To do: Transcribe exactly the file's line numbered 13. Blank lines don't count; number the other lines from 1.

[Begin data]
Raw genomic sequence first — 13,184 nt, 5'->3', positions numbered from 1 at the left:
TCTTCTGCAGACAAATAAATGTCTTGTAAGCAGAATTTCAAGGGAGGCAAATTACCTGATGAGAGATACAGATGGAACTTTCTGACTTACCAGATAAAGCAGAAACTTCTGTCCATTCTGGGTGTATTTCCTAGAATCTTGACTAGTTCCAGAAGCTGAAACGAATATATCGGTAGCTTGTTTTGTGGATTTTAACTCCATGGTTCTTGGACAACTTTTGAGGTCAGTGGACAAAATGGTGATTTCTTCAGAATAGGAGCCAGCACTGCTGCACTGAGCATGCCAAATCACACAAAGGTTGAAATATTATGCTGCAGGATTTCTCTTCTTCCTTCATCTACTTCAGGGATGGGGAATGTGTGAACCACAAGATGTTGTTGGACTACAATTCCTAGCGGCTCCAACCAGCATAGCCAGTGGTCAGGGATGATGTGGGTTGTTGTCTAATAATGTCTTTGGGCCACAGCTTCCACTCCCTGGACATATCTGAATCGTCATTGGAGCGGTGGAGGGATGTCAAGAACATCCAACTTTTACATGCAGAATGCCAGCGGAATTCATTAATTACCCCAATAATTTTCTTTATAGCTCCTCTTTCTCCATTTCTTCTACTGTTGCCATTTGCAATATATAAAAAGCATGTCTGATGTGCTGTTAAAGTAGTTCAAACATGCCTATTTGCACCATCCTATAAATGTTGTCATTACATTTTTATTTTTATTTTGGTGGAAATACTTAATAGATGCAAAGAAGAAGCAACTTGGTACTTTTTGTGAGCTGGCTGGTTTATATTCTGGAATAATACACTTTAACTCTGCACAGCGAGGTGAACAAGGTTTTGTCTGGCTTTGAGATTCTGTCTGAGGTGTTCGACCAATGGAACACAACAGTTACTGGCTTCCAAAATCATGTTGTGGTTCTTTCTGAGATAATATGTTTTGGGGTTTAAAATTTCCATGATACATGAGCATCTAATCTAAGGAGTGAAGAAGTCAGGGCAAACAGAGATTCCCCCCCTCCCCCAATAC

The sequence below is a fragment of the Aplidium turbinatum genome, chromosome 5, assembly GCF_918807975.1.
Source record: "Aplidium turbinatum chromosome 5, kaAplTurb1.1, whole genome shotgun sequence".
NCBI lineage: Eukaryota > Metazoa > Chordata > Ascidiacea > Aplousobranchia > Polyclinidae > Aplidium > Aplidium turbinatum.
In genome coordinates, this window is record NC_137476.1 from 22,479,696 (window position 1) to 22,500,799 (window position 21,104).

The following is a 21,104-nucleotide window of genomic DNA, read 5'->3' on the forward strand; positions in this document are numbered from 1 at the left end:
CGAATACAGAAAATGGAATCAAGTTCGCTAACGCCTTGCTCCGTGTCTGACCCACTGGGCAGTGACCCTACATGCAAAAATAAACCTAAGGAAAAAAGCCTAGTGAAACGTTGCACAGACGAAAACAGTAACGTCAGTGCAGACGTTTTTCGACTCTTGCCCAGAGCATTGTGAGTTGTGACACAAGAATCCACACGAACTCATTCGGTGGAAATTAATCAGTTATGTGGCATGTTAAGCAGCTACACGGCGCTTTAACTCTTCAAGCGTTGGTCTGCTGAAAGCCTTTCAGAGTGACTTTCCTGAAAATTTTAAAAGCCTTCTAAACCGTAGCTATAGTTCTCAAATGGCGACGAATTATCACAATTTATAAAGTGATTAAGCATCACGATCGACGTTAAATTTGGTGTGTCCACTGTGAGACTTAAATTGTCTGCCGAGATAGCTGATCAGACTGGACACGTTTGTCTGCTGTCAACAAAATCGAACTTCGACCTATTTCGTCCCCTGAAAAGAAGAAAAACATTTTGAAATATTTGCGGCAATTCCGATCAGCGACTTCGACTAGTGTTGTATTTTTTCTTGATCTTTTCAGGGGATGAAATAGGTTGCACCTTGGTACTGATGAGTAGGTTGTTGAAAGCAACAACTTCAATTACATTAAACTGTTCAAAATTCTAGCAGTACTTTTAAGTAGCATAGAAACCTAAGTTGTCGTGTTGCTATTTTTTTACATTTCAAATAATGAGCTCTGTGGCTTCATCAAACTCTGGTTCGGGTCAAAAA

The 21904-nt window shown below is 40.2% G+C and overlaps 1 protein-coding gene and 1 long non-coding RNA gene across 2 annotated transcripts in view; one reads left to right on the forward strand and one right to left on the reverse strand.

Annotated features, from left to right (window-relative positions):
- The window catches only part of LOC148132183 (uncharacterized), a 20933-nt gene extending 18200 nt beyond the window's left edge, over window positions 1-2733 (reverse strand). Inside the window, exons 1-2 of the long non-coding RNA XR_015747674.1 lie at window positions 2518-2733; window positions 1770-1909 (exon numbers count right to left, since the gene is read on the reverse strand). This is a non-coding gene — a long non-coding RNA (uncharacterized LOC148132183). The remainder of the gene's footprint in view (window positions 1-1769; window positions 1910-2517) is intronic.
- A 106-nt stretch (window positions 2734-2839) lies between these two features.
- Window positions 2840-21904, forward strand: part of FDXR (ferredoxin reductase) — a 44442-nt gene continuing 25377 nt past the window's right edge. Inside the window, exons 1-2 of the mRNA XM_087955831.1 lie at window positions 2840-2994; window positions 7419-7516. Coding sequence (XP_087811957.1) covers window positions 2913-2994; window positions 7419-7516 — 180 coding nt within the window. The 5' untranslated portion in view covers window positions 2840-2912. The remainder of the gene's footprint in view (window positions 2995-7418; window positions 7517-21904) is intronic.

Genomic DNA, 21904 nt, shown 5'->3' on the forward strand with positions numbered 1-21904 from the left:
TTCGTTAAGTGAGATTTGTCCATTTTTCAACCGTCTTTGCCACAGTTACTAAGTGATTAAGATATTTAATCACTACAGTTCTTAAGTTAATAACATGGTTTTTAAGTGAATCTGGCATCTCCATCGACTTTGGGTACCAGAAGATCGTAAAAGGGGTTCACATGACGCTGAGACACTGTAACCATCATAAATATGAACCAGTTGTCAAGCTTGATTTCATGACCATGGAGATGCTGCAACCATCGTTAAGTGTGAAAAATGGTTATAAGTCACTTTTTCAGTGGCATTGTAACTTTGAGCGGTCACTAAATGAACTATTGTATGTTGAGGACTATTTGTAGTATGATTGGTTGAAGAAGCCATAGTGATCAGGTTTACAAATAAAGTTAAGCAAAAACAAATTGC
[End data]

- Window positions 2840-21904, forward strand: part of FDXR (ferredoxin reductase) — a 44442-nt gene continuing 25377 nt past the window's right edge. Inside the window, exons 1-2 of the mRNA XM_087955831.1 lie at window positions 2840-2994; window positions 7419-7516. Coding sequence (XP_087811957.1) covers window positions 2913-2994; window positions 7419-7516 — 180 coding nt within the window. The 5' untranslated portion in view covers window positions 2840-2912. The remainder of the gene's footprint in view (window positions 2995-7418; window positions 7517-21904) is intronic.